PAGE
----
Auto Service Professional

FEB 2016

Magazine for the auto service professional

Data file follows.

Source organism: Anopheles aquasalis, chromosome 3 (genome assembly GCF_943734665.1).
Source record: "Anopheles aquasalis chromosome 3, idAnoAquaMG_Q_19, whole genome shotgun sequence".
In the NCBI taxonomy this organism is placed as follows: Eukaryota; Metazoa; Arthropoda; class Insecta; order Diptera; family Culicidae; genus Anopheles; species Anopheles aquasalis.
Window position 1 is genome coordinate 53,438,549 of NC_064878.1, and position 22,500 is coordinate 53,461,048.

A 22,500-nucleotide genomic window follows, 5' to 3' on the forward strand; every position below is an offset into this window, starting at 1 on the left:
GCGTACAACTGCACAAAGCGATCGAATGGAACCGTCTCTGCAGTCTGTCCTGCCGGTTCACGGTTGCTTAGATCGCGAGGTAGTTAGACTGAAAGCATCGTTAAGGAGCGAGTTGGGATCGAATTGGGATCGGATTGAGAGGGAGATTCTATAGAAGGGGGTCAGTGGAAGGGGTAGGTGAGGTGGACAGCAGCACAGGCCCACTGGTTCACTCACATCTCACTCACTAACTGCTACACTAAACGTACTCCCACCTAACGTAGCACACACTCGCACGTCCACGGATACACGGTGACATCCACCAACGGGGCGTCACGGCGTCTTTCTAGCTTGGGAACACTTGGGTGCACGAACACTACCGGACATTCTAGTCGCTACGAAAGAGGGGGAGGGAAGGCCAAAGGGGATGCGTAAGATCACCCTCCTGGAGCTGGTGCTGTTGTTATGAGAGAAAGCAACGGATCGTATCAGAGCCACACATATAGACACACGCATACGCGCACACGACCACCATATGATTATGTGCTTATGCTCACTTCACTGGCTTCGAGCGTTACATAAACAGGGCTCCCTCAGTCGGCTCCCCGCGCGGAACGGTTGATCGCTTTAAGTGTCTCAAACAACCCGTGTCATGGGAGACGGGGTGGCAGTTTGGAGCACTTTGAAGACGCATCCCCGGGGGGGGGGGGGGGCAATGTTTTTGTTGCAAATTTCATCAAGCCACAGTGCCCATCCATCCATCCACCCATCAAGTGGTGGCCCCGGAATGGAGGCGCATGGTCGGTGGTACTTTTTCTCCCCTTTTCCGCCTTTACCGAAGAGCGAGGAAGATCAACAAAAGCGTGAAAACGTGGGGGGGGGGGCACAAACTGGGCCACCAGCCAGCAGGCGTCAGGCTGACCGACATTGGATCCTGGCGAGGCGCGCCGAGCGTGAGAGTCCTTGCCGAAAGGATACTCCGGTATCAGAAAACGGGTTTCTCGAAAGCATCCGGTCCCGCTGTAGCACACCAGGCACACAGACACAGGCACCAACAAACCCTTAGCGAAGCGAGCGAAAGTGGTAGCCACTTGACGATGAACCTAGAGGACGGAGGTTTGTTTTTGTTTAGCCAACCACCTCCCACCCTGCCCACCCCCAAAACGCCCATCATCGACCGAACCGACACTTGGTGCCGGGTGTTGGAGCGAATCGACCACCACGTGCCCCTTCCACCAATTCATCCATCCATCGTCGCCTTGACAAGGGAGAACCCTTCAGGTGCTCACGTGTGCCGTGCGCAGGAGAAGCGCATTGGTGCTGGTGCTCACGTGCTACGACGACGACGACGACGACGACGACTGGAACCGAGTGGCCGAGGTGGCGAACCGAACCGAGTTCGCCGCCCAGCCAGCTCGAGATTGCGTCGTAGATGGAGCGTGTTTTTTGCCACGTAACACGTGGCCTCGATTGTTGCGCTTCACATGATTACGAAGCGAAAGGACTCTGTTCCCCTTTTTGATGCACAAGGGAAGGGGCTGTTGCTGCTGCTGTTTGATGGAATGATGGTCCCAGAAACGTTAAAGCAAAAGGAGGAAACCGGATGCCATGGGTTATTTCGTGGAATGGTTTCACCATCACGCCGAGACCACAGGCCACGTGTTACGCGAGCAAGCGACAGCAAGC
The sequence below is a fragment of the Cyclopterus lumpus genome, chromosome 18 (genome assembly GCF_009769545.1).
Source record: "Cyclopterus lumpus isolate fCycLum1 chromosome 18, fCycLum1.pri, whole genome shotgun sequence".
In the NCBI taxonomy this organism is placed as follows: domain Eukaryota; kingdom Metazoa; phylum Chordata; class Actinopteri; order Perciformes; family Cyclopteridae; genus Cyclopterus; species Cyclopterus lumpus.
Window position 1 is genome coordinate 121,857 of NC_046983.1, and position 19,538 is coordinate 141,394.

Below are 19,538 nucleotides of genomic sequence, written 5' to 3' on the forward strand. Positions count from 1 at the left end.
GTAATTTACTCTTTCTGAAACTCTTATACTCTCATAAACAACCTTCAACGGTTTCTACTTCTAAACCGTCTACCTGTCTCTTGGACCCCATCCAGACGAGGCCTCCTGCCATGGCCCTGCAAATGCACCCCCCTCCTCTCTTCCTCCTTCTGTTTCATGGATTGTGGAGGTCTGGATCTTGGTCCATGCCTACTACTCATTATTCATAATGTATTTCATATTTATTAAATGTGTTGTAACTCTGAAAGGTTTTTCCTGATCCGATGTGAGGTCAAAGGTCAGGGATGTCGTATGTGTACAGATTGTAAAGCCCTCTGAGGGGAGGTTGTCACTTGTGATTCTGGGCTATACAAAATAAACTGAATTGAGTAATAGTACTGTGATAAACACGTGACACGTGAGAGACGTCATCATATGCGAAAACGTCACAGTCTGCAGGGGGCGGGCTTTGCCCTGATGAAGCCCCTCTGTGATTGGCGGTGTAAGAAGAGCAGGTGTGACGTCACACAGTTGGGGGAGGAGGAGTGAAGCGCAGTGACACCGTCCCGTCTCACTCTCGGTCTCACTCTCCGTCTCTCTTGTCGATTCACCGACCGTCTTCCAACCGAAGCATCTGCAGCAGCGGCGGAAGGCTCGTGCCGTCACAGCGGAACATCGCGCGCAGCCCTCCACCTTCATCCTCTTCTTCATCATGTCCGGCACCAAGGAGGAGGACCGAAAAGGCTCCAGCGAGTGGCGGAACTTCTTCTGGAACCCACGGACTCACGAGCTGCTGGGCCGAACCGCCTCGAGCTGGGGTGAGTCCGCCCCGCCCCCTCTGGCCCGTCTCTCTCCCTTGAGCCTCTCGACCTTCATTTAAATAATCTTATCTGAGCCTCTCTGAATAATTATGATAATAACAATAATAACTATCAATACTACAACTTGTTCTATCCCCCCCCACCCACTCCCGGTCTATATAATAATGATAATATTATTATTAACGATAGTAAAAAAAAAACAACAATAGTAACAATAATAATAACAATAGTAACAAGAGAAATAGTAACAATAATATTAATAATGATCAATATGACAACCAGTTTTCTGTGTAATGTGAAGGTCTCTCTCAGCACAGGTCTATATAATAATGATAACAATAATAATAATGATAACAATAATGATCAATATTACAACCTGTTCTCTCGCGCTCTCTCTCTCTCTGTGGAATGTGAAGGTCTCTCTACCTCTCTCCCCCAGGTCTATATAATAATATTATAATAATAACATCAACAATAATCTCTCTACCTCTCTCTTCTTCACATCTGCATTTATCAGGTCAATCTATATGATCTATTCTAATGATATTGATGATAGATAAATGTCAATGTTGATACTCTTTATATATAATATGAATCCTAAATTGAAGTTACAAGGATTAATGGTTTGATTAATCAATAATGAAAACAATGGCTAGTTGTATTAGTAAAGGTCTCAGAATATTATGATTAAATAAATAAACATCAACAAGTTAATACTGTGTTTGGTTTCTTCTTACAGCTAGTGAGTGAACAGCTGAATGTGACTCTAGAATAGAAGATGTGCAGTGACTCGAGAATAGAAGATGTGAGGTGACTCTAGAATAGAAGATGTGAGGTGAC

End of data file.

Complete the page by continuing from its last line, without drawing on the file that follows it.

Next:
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20 | February 2016 On many GM models it can be done with the sensor hot, and the PCM will relearn the real value at the next cold-start. Heater monitors When chasing sensor heater codes, frst make sure the heater monitors have run. On most models it's the frst monitor to run, and the other monitors might not run if that one doesn't or if it fails. Typically that monitor will run during a 40 mph to 50 mph cruise with the engine at normal operating temperature, but the monitor enabling criteria are different for each manufacturer, so it's important to look that up in the service information. The PCM monitors the oxygen sensor heater circuits for both voltage and current. On most models, the voltage monitor runs continuously and the current monitor runs at least once per drive cycle after specifc enabling criteria are met. Newer Chrysler models are a little different; the heater monitor runs after a complete (defned) drive cycle with the engine off and coolant temperature has decreased more than 60 degrees F (16 degrees C). The voltage monitor simply checks for battery voltage in the heater circuit. The current monitor checks to see if current in the circuit is within a specifc range. Depending on the model, it can range any- where from 0.2 amps up to about 8 amps or more. Most manufacturers list that spec in their service information, so you can check heater current yourself with a cur- rent probe. On AFR sensors, you can also see heater current duty cycle with an amp probe and a DVOM or with a scope, but you probably won't fnd a specifcation. When certain faults are detected, such as high current draw in the heater circuit, the PCM will suspend heater operation to protect itself. This can be a challenge to diagnose correctly, because if the PCM does not ground the heater circuit, it can be hard to tell if the problem is in the circuit or the PCM. Here's a test you won't fnd in any service manual. Unplug the sensor and connect a small light bulb to the heater circuit. A side-marker bulb will do nicely, and make sure you're connected to the heater circuit and not the sensor circuit. Clear the codes and turn off the MIL, then turn on the igni- tion switch. If the bulb lights or pulses, the circuit has power and the PCM is attempting to operate the heater. The generic OBD-II codes for oxygen sensor heater malfunctions are useful, and the manufacturer-specifc codes are even more helpful. Still, the real challenge is telling the difference between a failed sensor and a faulty PCM. The key to that is understanding the control strategy, diagnostic monitors and enabling criteria, so start by looking up the description and operation and searching for TSBs in your service information system. Then proceed with confdence. ‚óŹ Powerplant Courtesy of Snap-on Solus Ultra With the scan tool reading enhanced (OEM) data on a 2013 Acura, the tool reports heater duty cycle and sensor plus/minus signal voltage. Control current for the oxygen pump cell can fow in either direction depending on what's required to keep AF lambda at 1.00.

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